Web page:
The goal of yoga is enlightenment . That's it. Yoga was originally developed to lead the practitioner to freedom from suffering ... (continued)
I too agree with the other comments. As a dancer and dance teacher for many years and a current yoga teacher I can recall only one child hood dance teacher talking about tucking - back in the 1950's - an old russian teacher with a stick! Dance classes employ a very precisely structured warm up and in a good class, you are not asked to perform a movement or position for which you have not had adequate preparation - not so in many yoga classes - even from good teachers. Many dance injuries stem from performance passion - when adrenaline is flowing and accidents can occur - and from a grueling rehearsal and performance schedule - not from what they do in class and so is very different from the "practice" of yoga. So while it may be true that some dancers come to yoga to "heal" they are not healing from dance class but from the rigors of performing and the pressure that comes with that life style. I think a person can move between yoga and dance and be mindful of the differences as they enjoy each class.
Ditto! I trained and was trained to the professional level in Classical Ballet. The only "dancers" who tucked their pelvis were wanna be dancers. Because one cannot move when one tucks the pelvis! Everything is strained and that is when injury occurs. Those people never dance. And it has never been taught in a viable ballet class in my 63 years of existence on earth.
Just as in Asana class where the copious number of young inexperienced teachers are zealously and ignorantly talking students into positions they probably will never be able to do, is why recently the media ignorantly represented a yoga practice as being damaging.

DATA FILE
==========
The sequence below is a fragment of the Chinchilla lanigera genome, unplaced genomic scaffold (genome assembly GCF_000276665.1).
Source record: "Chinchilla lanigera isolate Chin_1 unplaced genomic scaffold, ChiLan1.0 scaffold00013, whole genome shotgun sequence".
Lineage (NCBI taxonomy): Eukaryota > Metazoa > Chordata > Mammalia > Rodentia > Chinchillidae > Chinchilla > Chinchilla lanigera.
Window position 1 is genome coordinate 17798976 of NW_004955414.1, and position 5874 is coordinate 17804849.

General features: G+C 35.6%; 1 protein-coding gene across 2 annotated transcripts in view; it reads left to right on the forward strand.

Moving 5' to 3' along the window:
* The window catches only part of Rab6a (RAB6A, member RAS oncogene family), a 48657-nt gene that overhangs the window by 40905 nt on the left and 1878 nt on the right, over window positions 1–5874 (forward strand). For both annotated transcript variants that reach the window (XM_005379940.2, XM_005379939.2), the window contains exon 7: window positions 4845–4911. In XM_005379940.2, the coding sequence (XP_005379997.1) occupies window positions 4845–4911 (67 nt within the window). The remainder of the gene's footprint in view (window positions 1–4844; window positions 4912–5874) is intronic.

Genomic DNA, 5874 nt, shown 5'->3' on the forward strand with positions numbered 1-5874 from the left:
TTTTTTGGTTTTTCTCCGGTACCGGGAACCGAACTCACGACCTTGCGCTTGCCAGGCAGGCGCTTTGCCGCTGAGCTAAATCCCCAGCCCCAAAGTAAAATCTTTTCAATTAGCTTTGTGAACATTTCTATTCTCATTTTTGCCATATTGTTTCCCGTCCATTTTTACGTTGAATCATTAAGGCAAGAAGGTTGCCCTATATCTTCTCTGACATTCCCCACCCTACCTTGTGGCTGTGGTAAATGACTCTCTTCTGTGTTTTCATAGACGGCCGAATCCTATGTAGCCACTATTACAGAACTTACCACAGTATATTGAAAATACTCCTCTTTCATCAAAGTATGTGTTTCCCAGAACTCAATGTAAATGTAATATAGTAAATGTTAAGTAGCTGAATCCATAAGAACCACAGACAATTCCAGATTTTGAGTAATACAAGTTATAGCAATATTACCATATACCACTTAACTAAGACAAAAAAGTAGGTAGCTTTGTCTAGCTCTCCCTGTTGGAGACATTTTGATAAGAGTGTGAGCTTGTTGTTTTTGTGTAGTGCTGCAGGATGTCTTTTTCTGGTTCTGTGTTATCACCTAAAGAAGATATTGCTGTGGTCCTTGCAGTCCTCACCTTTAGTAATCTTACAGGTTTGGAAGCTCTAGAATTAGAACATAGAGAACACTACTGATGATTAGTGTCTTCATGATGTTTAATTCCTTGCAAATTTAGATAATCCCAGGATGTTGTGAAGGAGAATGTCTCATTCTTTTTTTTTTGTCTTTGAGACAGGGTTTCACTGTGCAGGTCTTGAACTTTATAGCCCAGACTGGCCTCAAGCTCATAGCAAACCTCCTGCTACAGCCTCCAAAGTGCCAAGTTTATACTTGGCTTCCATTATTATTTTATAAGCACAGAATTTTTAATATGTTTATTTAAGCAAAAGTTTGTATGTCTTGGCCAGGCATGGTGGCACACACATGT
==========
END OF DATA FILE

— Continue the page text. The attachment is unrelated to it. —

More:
As Shankara advises, do not be ignorant, practice mindfulness and discrimination in all actions!
There were a lot of yoga classes in the seventies and not all the teachers had background in dance. Lot of of them were hipies who went to study in India or meditators who studied with various indian gurus in the US. Tucking of the pelvis was not a common practice at least in the yoga circles I studied in.
Ballet dancers are taught NOT to tuck the pelvis. I've been dancing for over 20 years and as a professional I have never been told to tuck. As I youngster I mistakengly would "tuck" because I thought I was engaging "my center. It was not until a very patient teacher explained during my teen years the allowance of the natural spine and pelvic placement. It is important to feel the sacrum elongating, with energy reaching towards a strong base with neither the pelvic arching backwards too far (swayback) or tucking under in attempts to engage the abdominal muscles.
I agree with Andrea. A well-trained ballet dancer does not tuck her pelvis, but keeps it neutral. Oftentimes, beginning dancers-particularly those who struggle with turnout and/or have hyperextended knees sway their lower backs. The swayback is bad for technique and can cause injuries. Teachers in dance and related disciplines should take care to show these students how to correct the swayback without tucking the pelvis.
Perhaps this is a question of semantics but dancers do not tuck their pelvises. Dancers are meant to stack themselves straight over their legs; not tilt inwards or outwards. Certainly there are steps that require some curvature of the back (arabesques for example) but a tucked pelvis was enough to get you smacked. Dancers draw in their bellies and straighten, not tuck. But again, the problem here could be due to what one person perceives as "tuckage" versus what another perceives.